Education

Take Note

December 03, 2003 1 min read
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Public Servant

Cody Combs has yet to finish high school, but come January, he will hold a seat on the City Council in Alliance, Ohio.

Last month, the 18-year-old senior at St. Thomas Aquinas High School in Louisville, Ohio, won the last of three at-large seats for the city of 24,000, located 60 miles southeast of Cleveland. By 41 votes, he beat two incumbents, including the previous election’s top vote-getter.

“I decided to run for the City Council at-large position as soon as I turned 18,” which was also when he became a registered voter, Mr. Combs said in an e-mail. “I never envisioned beyond my wildest dreams that it would make so many people reflect on politics and current events in general.”

At first, he said, people didn’t take his campaign seriously.

“Occasionally, I had to show my driver’s license a few times to prove that I was 18 years of age!” Mr. Combs said.

But eventually, the support came through.

“Overall, I believe [my age] helped our campaign tenfold because it gave the voters a unique choice,” he said.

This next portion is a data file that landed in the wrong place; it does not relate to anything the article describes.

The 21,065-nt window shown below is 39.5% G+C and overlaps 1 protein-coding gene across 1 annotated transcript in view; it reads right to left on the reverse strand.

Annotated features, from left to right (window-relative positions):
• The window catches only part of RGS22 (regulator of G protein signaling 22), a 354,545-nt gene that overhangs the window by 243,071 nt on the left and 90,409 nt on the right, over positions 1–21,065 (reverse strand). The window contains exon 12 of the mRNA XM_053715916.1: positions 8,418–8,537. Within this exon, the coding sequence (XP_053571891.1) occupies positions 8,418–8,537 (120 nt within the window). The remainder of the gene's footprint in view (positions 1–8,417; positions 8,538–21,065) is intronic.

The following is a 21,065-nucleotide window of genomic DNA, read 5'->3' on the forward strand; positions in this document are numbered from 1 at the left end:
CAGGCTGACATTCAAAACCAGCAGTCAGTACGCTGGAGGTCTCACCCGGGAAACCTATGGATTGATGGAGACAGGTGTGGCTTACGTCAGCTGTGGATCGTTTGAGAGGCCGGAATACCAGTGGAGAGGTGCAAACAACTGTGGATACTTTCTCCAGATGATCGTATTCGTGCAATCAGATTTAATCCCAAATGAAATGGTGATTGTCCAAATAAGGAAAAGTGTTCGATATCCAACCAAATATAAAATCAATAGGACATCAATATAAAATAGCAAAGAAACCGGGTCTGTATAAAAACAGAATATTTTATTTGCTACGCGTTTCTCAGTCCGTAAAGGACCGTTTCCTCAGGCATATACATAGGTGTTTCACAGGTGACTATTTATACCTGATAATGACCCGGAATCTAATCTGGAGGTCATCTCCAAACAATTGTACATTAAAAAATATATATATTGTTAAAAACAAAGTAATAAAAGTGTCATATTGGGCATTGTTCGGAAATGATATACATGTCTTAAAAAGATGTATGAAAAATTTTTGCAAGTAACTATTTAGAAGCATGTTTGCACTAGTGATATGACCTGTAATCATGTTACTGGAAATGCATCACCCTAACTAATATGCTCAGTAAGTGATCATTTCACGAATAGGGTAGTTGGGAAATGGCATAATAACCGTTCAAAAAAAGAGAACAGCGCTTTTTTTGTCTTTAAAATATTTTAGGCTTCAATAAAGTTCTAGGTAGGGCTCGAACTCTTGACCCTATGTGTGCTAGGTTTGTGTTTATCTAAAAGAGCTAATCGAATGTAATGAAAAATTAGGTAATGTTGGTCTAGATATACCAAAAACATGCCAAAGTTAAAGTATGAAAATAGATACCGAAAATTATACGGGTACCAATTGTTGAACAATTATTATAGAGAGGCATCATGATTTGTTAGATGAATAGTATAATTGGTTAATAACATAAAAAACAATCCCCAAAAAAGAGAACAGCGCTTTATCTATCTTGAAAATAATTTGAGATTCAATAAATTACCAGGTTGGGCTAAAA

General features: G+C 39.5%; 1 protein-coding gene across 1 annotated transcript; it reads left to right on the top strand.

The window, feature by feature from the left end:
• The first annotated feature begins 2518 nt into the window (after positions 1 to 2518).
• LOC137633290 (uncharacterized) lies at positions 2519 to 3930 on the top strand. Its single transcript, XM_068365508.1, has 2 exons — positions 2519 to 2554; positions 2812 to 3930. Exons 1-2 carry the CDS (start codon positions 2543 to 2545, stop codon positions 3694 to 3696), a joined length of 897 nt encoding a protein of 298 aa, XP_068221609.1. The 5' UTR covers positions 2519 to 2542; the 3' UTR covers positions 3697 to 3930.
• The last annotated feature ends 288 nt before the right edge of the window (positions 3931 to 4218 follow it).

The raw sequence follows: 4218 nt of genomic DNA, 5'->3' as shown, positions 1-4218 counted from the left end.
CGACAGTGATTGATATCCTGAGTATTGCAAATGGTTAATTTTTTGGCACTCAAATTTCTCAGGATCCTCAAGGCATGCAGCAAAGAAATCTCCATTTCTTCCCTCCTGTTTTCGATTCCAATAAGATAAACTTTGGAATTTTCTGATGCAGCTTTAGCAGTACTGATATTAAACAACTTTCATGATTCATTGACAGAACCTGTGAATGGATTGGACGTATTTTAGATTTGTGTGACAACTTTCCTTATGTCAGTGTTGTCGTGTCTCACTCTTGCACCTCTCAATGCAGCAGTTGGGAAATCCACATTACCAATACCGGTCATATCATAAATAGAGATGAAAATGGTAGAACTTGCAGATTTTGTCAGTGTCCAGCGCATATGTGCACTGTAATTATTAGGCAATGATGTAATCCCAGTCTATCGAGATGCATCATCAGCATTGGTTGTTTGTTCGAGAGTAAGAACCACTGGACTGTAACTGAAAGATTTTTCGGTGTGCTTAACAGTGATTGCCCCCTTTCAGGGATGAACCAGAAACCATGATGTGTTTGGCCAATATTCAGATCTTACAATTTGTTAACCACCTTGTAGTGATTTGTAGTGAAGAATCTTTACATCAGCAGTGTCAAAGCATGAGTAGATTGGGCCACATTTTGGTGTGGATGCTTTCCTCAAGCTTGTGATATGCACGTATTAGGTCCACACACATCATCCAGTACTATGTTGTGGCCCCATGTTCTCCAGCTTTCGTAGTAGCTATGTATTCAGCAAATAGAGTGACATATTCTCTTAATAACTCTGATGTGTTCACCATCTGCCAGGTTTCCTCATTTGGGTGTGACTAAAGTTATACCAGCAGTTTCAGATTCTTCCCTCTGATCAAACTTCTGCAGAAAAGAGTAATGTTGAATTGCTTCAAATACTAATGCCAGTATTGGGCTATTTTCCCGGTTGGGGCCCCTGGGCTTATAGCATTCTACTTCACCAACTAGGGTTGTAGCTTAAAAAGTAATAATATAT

During his campaign, Mr. Combs introduced himself to residents in door-to-door visits, posted neon-green yard signs, and even appeared as a guest on “The Tonight Show With Jay Leno.”

“We pushed the fact that I was young and the fact that I was ‘as clean as they come, not tied to any special interests,’ ” he said. “That very message also made people look at my age as an advantage rather than a disadvantage.”

During his two-year term, Mr. Combs plans to listen to the needs of his constituents, he says, and not push an agenda on them.

“I want to help the city of Alliance reinvent its political mechanism so it is more responsive to what the people want,” he said.

Returning board members are optimistic about working with the young politician, who ran as an independent and will be paid a small monthly stipend.

“He’s very bright. He’s personable,” said John Benincasa, the City Council president. “I expect that he’s going to be a quick learner, but it’s going to be a new experience for both of us.”

As for the new strains on his schedule, the wrestler at the Catholic high school says he isn’t worried about balancing his responsibilities.

“I’ve done that my whole life with athletics, school, and jobs,” he said. “My new job is being the councilman of Alliance, Ohio, and I’m loving it.”

—Olivia Doherty

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